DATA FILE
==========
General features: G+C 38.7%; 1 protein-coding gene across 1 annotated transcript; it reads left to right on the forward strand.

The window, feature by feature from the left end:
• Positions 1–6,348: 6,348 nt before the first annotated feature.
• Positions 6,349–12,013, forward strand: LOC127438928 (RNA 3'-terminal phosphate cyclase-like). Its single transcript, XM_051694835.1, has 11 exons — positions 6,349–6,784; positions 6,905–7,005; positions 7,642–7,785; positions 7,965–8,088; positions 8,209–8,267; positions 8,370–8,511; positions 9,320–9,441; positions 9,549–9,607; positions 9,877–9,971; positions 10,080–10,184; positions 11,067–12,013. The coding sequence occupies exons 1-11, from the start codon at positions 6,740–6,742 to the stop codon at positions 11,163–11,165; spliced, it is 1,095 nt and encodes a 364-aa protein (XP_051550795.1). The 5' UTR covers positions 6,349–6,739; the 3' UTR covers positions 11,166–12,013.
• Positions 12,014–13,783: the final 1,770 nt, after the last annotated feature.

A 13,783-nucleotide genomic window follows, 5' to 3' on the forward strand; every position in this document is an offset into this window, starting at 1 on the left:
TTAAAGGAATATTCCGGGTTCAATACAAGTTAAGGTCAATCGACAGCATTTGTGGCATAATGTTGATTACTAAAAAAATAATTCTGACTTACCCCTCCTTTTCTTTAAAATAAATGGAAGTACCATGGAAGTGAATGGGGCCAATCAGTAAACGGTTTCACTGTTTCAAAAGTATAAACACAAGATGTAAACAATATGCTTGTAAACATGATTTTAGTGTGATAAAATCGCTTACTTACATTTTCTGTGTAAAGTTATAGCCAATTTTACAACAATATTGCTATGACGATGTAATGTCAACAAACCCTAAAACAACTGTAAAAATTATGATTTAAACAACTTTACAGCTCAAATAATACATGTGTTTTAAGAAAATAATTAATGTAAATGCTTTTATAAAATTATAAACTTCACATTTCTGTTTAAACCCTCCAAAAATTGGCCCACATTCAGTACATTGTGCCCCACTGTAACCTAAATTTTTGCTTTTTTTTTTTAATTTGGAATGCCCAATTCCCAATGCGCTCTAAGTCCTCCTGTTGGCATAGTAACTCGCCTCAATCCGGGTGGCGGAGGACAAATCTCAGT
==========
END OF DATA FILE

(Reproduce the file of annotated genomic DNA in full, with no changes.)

General features: G+C 38.7%; 1 protein-coding gene across 1 annotated transcript; it reads left to right on the forward strand.

The window, feature by feature from the left end:
• Positions 1–6,348: 6,348 nt before the first annotated feature.
• Positions 6,349–12,013, forward strand: LOC127438928 (RNA 3'-terminal phosphate cyclase-like). Its single transcript, XM_051694835.1, has 11 exons — positions 6,349–6,784; positions 6,905–7,005; positions 7,642–7,785; positions 7,965–8,088; positions 8,209–8,267; positions 8,370–8,511; positions 9,320–9,441; positions 9,549–9,607; positions 9,877–9,971; positions 10,080–10,184; positions 11,067–12,013. The coding sequence occupies exons 1-11, from the start codon at positions 6,740–6,742 to the stop codon at positions 11,163–11,165; spliced, it is 1,095 nt and encodes a 364-aa protein (XP_051550795.1). The 5' UTR covers positions 6,349–6,739; the 3' UTR covers positions 11,166–12,013.
• Positions 12,014–13,783: the final 1,770 nt, after the last annotated feature.

A 13,783-nucleotide genomic window follows, 5' to 3' on the forward strand; every position in this document is an offset into this window, starting at 1 on the left:
TTAAAGGAATATTCCGGGTTCAATACAAGTTAAGGTCAATCGACAGCATTTGTGGCATAATGTTGATTACTAAAAAAATAATTCTGACTTACCCCTCCTTTTCTTTAAAATAAATGGAAGTACCATGGAAGTGAATGGGGCCAATCAGTAAACGGTTTCACTGTTTCAAAAGTATAAACACAAGATGTAAACAATATGCTTGTAAACATGATTTTAGTGTGATAAAATCGCTTACTTACATTTTCTGTGTAAAGTTATAGCCAATTTTACAACAATATTGCTATGACGATGTAATGTCAACAAACCCTAAAACAACTGTAAAAATTATGATTTAAACAACTTTACAGCTCAAATAATACATGTGTTTTAAGAAAATAATTAATGTAAATGCTTTTATAAAATTATAAACTTCACATTTCTGTTTAAACCCTCCAAAAATTGGCCCACATTCAGTACATTGTGCCCCACTGTAACCTAAATTTTTGCTTTTTTTTTTTAATTTGGAATGCCCAATTCCCAATGCGCTCTAAGTCCTCCTGTTGGCATAGTAACTCGCCTCAATCCGGGTGGCGGAGGACAAATCTCAGT